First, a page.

AS IF TO extend his acting prowess, Boris Karloff strides back onto the screen to establish himself as far more than the man of many monsters.
He had already made a name for himself as The Monster in Frankenstein, and Morgan in The Old Dark House, and true he would don the bandages to perform another iconic monster, but in The Mummy, he is able to deliver not one, but two characters in Imhotep and Ardath Bey.
The story of Imhotep has been used time and time again, but arguably no one has conveyed the heartache and desperation than Karloff’s performance back in 1932.
It is with Ardeth Bey though, that Karloff really shines and show off his acting muscles.
With each scene Karloff oozes cunning and devilry whilst weaving his way through every moment with the right amount of gravitas, capturing his sinister and evil plans throughout.
Universal may not have realised the true potential that Karloff could deliver up until this moment, and from here-on in, his career in Hollywood was well and truly established.
You only need to check out his filmography to see just how much he brought to the horror movie genre.
The Mummy isn’t simply a one-man show though, Karloff id ably supported by Zita Johann who plays Helen Grosvenor, the reincarnated Ankh-es-en-amon; and David Manners, and Arthur Byron as the father and son Whemples.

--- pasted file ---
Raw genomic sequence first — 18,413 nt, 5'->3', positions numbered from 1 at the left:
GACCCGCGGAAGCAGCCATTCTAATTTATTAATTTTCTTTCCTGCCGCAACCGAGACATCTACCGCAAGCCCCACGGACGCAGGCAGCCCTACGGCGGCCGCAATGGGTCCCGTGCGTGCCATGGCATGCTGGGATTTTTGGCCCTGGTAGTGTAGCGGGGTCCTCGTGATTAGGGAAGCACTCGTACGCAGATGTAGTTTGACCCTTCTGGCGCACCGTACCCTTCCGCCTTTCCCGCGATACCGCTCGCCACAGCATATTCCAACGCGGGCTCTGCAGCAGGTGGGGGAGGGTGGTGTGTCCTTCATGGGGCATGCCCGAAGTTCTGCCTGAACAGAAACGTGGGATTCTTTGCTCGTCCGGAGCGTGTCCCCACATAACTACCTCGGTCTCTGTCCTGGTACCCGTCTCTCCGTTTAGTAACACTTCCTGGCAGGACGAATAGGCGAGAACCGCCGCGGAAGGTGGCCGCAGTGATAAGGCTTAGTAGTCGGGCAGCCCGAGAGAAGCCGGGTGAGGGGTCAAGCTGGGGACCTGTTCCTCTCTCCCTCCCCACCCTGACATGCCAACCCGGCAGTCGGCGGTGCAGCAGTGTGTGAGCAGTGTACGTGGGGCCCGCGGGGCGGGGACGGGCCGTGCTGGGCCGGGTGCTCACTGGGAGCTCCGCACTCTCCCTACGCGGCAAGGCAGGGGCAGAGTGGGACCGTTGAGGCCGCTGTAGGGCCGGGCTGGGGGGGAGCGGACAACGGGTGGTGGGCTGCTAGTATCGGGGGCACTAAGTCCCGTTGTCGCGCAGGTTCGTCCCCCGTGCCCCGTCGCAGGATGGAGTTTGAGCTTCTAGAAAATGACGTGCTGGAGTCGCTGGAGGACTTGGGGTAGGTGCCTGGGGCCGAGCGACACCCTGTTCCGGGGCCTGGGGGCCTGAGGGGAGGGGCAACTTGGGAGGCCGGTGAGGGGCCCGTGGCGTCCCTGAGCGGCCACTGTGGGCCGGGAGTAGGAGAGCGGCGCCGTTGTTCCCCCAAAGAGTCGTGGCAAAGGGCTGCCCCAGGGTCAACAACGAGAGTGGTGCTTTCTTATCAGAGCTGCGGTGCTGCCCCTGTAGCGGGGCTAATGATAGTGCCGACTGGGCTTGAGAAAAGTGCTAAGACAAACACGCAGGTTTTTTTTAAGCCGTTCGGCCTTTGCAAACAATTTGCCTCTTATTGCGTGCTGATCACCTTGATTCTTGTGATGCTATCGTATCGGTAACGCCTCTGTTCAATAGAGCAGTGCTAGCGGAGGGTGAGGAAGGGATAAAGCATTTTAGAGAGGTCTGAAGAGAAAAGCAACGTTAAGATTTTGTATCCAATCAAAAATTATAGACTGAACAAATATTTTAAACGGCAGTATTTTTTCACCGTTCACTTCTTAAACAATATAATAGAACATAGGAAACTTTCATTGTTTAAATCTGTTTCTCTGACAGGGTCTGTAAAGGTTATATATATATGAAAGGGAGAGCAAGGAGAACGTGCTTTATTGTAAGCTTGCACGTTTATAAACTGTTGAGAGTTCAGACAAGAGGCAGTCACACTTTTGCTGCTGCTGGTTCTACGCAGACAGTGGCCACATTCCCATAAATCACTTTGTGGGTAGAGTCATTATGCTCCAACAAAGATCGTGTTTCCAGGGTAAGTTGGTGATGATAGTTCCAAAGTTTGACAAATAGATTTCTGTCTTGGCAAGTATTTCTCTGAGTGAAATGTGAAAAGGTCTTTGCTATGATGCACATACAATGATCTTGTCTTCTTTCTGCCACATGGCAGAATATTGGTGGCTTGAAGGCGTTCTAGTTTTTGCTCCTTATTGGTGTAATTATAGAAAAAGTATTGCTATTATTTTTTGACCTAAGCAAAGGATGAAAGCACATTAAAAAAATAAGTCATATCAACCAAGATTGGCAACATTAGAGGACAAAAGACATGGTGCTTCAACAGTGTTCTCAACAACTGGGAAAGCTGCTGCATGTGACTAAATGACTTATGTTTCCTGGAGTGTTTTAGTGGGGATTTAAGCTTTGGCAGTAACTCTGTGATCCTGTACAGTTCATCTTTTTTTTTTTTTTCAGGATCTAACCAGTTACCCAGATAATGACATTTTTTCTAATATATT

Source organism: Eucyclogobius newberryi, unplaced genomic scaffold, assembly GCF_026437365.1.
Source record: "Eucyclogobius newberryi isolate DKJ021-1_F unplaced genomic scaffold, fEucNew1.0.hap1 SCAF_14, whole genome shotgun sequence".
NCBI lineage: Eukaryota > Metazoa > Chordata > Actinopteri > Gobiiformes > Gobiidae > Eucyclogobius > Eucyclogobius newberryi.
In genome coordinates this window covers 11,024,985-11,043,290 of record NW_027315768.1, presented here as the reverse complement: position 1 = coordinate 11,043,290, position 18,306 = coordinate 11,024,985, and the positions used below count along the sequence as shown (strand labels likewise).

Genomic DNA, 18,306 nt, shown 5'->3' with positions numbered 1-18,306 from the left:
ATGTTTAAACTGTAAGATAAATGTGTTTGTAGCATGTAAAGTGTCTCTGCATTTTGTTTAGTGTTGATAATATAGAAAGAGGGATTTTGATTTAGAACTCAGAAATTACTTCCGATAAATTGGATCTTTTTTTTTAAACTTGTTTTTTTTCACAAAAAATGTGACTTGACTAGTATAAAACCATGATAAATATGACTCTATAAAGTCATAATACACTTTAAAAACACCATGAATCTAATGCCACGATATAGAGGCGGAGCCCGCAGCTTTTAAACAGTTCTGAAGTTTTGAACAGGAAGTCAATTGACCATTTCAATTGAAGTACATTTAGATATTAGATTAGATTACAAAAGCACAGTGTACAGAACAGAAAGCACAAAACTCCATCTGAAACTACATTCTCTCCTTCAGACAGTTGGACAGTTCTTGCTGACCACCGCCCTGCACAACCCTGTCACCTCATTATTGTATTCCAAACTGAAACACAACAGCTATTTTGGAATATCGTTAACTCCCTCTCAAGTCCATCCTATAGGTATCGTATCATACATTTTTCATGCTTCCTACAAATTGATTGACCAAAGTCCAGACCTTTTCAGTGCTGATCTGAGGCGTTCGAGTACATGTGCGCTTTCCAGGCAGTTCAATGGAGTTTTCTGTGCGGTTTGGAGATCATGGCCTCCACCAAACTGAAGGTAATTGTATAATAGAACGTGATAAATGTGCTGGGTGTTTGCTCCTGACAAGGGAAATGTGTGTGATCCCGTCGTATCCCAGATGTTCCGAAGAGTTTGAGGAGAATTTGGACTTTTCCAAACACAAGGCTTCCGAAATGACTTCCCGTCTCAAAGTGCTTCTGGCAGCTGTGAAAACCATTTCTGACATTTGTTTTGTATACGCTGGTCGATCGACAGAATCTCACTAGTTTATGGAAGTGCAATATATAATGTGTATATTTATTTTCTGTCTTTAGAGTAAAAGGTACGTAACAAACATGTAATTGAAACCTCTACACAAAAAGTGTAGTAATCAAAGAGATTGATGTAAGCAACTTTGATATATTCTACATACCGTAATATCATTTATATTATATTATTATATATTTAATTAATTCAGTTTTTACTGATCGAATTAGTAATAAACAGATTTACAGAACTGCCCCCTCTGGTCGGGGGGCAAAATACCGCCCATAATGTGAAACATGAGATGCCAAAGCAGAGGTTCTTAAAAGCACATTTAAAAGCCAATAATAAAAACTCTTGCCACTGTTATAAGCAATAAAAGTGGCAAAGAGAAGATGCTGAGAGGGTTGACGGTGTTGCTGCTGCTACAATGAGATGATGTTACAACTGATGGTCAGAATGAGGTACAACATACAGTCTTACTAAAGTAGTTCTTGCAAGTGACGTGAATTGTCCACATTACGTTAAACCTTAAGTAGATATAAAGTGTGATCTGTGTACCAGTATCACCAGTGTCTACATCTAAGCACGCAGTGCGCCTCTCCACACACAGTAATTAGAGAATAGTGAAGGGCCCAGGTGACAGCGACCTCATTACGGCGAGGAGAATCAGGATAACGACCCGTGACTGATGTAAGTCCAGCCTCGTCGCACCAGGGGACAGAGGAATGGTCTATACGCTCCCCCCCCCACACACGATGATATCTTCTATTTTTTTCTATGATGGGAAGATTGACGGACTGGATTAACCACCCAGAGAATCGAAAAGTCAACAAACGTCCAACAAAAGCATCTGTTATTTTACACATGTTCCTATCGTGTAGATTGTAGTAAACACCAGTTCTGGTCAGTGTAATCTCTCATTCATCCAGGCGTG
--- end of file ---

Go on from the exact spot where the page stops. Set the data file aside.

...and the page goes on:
As does Edward Van Sloan playing the voice of wisdom in Doctor Muller, and once more provides the knowledge needed to vanquish their foes in a similar fashion to his Van Helsing (Dracula) and Doctor Waldman (Frankenstein).
Stepping into the Director’s chair this time around would be Karl Freund, a man born in a region that is now part of the Czech. Republic.
The Mummy was and probably will be the sole film that Freund would be known for as a director, but as a cinematographer, he provided some stunning visuals with movies such as, The Golem, Metropolis, Dracula, and Key Largo, to name but a few.
He also picked up an Academy Award for Best Cinematography with The Good Earth.
Ultimately though, The Mummy is a solid enough film and would help solidify the winning formula that had reaped such success for Universal in their golden era with plenty more successes along the way.
- Paul Farrell